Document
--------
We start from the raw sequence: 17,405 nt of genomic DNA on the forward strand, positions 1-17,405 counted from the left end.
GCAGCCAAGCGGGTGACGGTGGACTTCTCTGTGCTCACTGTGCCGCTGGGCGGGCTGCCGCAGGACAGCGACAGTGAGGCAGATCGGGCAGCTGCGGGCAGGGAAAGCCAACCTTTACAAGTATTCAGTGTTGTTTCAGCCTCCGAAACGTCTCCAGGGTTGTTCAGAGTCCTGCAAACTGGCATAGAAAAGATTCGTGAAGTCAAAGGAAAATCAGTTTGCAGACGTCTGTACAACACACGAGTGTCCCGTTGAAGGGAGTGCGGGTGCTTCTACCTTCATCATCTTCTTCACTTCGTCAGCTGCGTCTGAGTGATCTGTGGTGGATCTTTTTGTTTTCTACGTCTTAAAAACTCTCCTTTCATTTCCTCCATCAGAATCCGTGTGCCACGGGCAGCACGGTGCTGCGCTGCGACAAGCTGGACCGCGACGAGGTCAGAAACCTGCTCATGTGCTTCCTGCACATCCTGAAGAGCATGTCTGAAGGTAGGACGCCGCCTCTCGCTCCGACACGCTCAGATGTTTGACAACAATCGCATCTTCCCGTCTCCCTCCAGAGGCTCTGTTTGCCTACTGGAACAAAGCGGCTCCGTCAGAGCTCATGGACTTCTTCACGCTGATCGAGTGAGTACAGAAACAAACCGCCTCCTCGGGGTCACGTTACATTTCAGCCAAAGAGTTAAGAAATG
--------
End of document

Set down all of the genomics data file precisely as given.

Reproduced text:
We start from the raw sequence: 17,405 nt of genomic DNA on the forward strand, positions 1-17,405 counted from the left end.
GCAGCCAAGCGGGTGACGGTGGACTTCTCTGTGCTCACTGTGCCGCTGGGCGGGCTGCCGCAGGACAGCGACAGTGAGGCAGATCGGGCAGCTGCGGGCAGGGAAAGCCAACCTTTACAAGTATTCAGTGTTGTTTCAGCCTCCGAAACGTCTCCAGGGTTGTTCAGAGTCCTGCAAACTGGCATAGAAAAGATTCGTGAAGTCAAAGGAAAATCAGTTTGCAGACGTCTGTACAACACACGAGTGTCCCGTTGAAGGGAGTGCGGGTGCTTCTACCTTCATCATCTTCTTCACTTCGTCAGCTGCGTCTGAGTGATCTGTGGTGGATCTTTTTGTTTTCTACGTCTTAAAAACTCTCCTTTCATTTCCTCCATCAGAATCCGTGTGCCACGGGCAGCACGGTGCTGCGCTGCGACAAGCTGGACCGCGACGAGGTCAGAAACCTGCTCATGTGCTTCCTGCACATCCTGAAGAGCATGTCTGAAGGTAGGACGCCGCCTCTCGCTCCGACACGCTCAGATGTTTGACAACAATCGCATCTTCCCGTCTCCCTCCAGAGGCTCTGTTTGCCTACTGGAACAAAGCGGCTCCGTCAGAGCTCATGGACTTCTTCACGCTGATCGAGTGAGTACAGAAACAAACCGCCTCCTCGGGGTCACGTTACATTTCAGCCAAAGAGTTAAGAAATG